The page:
• 5 – 6 p.m.: The Digital Marketing Ecosystem, presented by Tim Sawyer (Crystal Clear Digital Marketing)—Find out how to effectively spread the word about your medical aesthetic practice and how best to determine what’s working and what’s not. Your practice’s digital presence is more important than ever before, and curating it should be a top priority.

Saturday will wrap up with a cocktail reception from 6 – 7:30 p.m.

Sunday, April 7

Once again, the Boot Camp begins at 8 a.m. with a breakfast.

  • 8:30 – 9 a.m.: Anatomy of a $5-Million Med Spa, presented by Alex Thiersch (AmSpa)—Have you ever wondered what the difference is between your medical spa and one that’s mega-successful? It might be less significant than you think. This presentation will show what a $5-million med spa is doing right—and what you might be doing wrong.
  • 9 – 10 a.m.: The Financials, presented by Bryan Durocher (Durocher Enterprises)—At the end of the day, the money you’re bringing in is the most important measure of your practice’s success. This presentation will, among other things, demonstrate how to properly develop a budget and use metrics to determine your med spa’s strengths and weaknesses.
  • 10:30 – 11:30 a.m.: The Long-term Revenue, presented by Brandon and Jenny Robinson (Skin Body Soul MedSpa)—Simply being successful isn’t enough for a medical aesthetic practice; you have to know how to maintain and grow your success. In this session, the Robinsons will show you how to build patient loyalty and move your business forward.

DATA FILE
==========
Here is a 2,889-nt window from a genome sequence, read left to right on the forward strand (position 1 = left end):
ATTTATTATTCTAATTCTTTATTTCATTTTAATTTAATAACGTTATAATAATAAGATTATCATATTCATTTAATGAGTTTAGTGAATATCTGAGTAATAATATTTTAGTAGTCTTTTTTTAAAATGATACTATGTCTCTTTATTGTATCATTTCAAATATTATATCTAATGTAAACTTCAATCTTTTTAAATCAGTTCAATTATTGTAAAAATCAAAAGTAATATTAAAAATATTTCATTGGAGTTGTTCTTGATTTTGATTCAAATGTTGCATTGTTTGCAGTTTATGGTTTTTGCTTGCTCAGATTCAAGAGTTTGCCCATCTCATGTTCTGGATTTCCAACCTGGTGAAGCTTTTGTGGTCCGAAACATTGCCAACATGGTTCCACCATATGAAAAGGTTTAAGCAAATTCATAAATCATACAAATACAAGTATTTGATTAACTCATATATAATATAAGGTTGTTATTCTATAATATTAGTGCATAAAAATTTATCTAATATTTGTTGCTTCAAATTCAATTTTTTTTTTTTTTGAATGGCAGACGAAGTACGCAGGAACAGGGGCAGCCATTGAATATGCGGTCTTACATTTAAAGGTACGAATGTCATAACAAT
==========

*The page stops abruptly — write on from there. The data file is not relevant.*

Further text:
• 11:30 a.m. – 12:15 p.m.: The Consultation, presented by Terri Ross (Lasky Aesthetics)—As the old saying goes, you never get a second chance to make a first impression. Learn how to put your best foot forward with effective patient consultations—and how to turn them into consistent business.
  • 1 – 2 p.m.: The Lessons, presented by Louis Frisina—Every medical spa is different, but the successful ones share several common traits. In this session, Business Strategy Consultant Louis Frisina discusses the qualities that are typically found in practices that bring in a significant amount of revenue.
  • 2 – 3 p.m.: The Team, presented by Bryan Durocher (Durocher Enterprises)—A medical spa is only as good as its personnel, so it’s important to make sure that you hire a staff that can do everything you want it to—and more. In this session, you’ll learn about recruiting, hiring and retaining employees who can make your medical spa dreams come true.

Also, you’ll have the chance to visit with a number of exceptional vendors throughout this event. Attend the L.A. Medical Spa Boot Camp to check out the latest and greatest from the following companies:

We hope you can join us in Los Angeles this weekend. This AmSpa Boot Camp is a tremendous opportunity to get your medical aesthetic business headed in the right direction and learn some tips and tricks that can take it to the next level. Click here to register!

Tags:  AmSpa's Med Spa & Aesthetic Boot Camps  Business and Financials  Med Spa Law  Med Spa Ownership  Med Spa Trends 

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AmSpa provides legal, compliance, and business resources for medical spas and medical aesthetic practices.